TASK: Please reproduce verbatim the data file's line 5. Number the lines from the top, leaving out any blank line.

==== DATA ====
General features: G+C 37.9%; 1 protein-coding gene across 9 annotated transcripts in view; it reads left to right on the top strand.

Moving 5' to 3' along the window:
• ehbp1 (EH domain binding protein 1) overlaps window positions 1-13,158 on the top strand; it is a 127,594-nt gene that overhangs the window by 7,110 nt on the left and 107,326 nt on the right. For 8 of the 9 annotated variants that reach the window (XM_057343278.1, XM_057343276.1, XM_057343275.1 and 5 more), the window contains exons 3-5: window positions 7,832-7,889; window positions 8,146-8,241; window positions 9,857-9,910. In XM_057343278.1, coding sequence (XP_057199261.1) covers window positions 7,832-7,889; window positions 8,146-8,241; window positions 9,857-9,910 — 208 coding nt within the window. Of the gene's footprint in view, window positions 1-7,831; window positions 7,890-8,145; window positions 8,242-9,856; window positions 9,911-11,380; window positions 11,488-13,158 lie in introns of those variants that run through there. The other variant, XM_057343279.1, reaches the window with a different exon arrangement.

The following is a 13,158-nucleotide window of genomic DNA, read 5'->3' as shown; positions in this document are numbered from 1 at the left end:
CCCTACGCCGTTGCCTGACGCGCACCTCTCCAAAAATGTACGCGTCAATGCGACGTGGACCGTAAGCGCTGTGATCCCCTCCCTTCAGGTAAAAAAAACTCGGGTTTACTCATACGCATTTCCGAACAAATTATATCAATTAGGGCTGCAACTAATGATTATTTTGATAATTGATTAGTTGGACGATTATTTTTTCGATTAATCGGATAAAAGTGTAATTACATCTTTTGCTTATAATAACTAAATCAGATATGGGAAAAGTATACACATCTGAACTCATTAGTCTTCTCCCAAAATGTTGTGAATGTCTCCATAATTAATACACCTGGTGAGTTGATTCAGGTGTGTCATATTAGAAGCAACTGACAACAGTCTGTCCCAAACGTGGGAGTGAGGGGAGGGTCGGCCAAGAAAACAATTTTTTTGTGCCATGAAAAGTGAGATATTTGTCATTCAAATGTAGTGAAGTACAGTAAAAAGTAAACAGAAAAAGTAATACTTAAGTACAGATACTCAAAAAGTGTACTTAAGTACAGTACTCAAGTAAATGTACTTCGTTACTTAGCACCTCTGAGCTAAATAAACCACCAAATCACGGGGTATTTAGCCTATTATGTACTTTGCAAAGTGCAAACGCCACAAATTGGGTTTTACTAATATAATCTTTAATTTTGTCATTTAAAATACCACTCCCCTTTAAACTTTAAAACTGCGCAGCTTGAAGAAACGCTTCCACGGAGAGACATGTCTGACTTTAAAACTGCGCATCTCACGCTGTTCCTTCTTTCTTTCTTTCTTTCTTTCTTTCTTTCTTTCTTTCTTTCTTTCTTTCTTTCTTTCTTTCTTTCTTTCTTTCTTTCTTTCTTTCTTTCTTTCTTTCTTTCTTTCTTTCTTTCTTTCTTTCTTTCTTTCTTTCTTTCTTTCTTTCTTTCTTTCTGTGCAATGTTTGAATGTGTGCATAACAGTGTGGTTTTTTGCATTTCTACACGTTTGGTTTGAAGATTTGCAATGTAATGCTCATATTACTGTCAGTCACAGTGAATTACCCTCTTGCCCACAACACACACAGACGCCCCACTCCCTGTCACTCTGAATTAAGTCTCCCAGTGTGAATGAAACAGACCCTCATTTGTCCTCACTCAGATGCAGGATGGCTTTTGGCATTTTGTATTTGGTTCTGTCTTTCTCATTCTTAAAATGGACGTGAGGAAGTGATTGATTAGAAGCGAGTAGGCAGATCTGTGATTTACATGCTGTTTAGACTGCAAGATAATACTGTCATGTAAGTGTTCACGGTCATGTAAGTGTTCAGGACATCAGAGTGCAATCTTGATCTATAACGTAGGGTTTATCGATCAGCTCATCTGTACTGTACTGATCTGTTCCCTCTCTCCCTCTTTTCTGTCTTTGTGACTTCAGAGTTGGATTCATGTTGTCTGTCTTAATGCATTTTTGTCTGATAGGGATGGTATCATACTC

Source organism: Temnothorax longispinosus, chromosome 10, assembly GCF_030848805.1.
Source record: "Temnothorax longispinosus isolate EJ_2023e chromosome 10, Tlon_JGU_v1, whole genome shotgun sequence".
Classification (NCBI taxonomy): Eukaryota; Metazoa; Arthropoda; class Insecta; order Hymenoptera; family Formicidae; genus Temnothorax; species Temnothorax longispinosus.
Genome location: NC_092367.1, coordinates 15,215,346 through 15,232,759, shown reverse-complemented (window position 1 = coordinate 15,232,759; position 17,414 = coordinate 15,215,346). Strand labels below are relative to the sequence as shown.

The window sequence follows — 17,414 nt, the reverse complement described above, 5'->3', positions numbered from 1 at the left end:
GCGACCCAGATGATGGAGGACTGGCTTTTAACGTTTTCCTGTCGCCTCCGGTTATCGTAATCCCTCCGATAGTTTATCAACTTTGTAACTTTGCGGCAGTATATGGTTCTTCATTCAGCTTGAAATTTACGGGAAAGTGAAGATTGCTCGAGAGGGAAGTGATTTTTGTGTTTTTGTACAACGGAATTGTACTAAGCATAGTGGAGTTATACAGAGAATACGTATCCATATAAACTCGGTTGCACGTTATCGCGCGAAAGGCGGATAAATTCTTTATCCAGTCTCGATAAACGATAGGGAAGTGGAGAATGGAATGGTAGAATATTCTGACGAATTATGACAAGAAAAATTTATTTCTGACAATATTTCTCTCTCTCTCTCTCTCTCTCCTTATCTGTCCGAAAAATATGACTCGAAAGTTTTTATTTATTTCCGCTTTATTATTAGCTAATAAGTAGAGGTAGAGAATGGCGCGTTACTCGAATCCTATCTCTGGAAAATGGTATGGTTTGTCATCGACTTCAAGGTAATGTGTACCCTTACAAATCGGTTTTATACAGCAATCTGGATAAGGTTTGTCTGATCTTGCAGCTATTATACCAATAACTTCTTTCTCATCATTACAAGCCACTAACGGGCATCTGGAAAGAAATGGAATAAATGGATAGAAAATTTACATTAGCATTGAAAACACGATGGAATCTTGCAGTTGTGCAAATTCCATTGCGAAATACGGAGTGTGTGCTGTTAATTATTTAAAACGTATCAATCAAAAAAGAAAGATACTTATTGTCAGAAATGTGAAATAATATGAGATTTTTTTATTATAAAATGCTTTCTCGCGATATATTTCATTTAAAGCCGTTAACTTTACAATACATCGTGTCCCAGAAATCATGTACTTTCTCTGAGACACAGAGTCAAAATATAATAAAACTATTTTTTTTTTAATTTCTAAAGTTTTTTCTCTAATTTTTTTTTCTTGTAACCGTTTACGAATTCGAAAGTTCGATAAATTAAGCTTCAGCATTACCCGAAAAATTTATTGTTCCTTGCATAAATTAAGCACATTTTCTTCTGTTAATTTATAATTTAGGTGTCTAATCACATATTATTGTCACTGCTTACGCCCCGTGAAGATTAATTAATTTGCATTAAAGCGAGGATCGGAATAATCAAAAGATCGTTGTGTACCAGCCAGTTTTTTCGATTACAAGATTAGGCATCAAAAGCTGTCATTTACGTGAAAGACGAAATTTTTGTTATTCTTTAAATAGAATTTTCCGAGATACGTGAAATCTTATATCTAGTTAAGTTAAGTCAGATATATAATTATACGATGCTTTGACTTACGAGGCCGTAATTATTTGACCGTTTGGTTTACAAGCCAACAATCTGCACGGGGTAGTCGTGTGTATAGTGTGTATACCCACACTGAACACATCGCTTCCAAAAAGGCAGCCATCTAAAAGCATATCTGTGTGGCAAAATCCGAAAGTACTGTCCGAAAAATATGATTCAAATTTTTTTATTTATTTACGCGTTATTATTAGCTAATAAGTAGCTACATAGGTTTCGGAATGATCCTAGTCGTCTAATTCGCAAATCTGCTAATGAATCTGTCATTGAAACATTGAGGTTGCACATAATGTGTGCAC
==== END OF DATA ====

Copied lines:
CCCTACGCCGTTGCCTGACGCGCACCTCTCCAAAAATGTACGCGTCAATGCGACGTGGACCGTAAGCGCTGTGATCCCCTCCCTTCAGGTAAAAAAAACTCGGGTTTACTCATACGCATTTCCGAACAAATTATATCAATTAGGGCTGCAACTAATGATTATTTTGATAATTGATTAGTTGGACGATTATTTTTTCGATTAATCGGATAAAAGTGTAATTACATCTTTTGCTTATAATAACTAAATCAGATATGGGAAAAGTATACACATCTGAACTCATTAGTCTTCTCCCAAAATGTTGTGAATGTCTCCATAATTAATACACCTGGTGAGTTGATTCAGGTGTGTCATATTAGAAGCAACTGACAACAGTCTGTCCCAAACGTGGGAGTGAGGGGAGGGTCGGCCAAGAAAACAATTTTTTTGTGCCATGAAAAGTGAGATATTTGTCATTCAAATGTAGTGAAGTACAGTAAAAAGTAAACAGAAAAAGTAATACTTAAGTACAGATACTCAAAAAGTGTACTTAAGTACAGTACTCAAGTAAATGTACTTCGTTACTTAGCACCTCTGAGCTAAATAAACCACCAAATCACGGGGTATTTAGCCTATTATGTACTTTGCAAAGTGCAAACGCCACAAATTGGGTTTTACTAATATAATCTTTAATTTTGTCATTTAAAATACCACTCCCCTTTAAACTTTAAAACTGCGCAGCTTGAAGAAACGCTTCCACGGAGAGACATGTCTGACTTTAAAACTGCGCATCTCACGCTGTTCCTTCTTTCTTTCTTTCTTTCTTTCTTTCTTTCTTTCTTTCTTTCTTTCTTTCTTTCTTTCTTTCTTTCTTTCTTTCTTTCTTTCTTTCTTTCTTTCTTTCTTTCTTTCTTTCTTTCTTTCTTTCTTTCTTTCTTTCTTTCTTTCTTTCTTTCTTTCTGTGCAATGTTTGAATGTGTGCATAACAGTGTGGTTTTTTGCATTTCTACACGTTTGGTTTGAAGATTTGCAATGTAATGCTCATATTACTGTCAGTCACAGTGAATTACCCTCTTGCCCACAACACACACAGACGCCCCACTCCCTGTCACTCTGAATTAAGTCTCCCAGTGTGAATGAAACAGACCCTCATTTGTCCTCACTCAGATGCAGGATGGCTTTTGGCATTTTGTATTTGGTTCTGTCTTTCTCATTCTTAAAATGGACGTGAGGAAGTGATTGATTAGAAGCGAGTAGGCAGATCTGTGATTTACATGCTGTTTAGACTGCAAGATAATACTGTCATGTAAGTGTTCACGGTCATGTAAGTGTTCAGGACATCAGAGTGCAATCTTGATCTATAACGTAGGGTTTATCGATCAGCTCATCTGTACTGTACTGATCTGTTCCCTCTCTCCCTCTTTTCTGTCTTTGTGACTTCAGAGTTGGATTCATGTTGTCTGTCTTAATGCATTTTTGTCTGATAGGGATGGTATCATACTC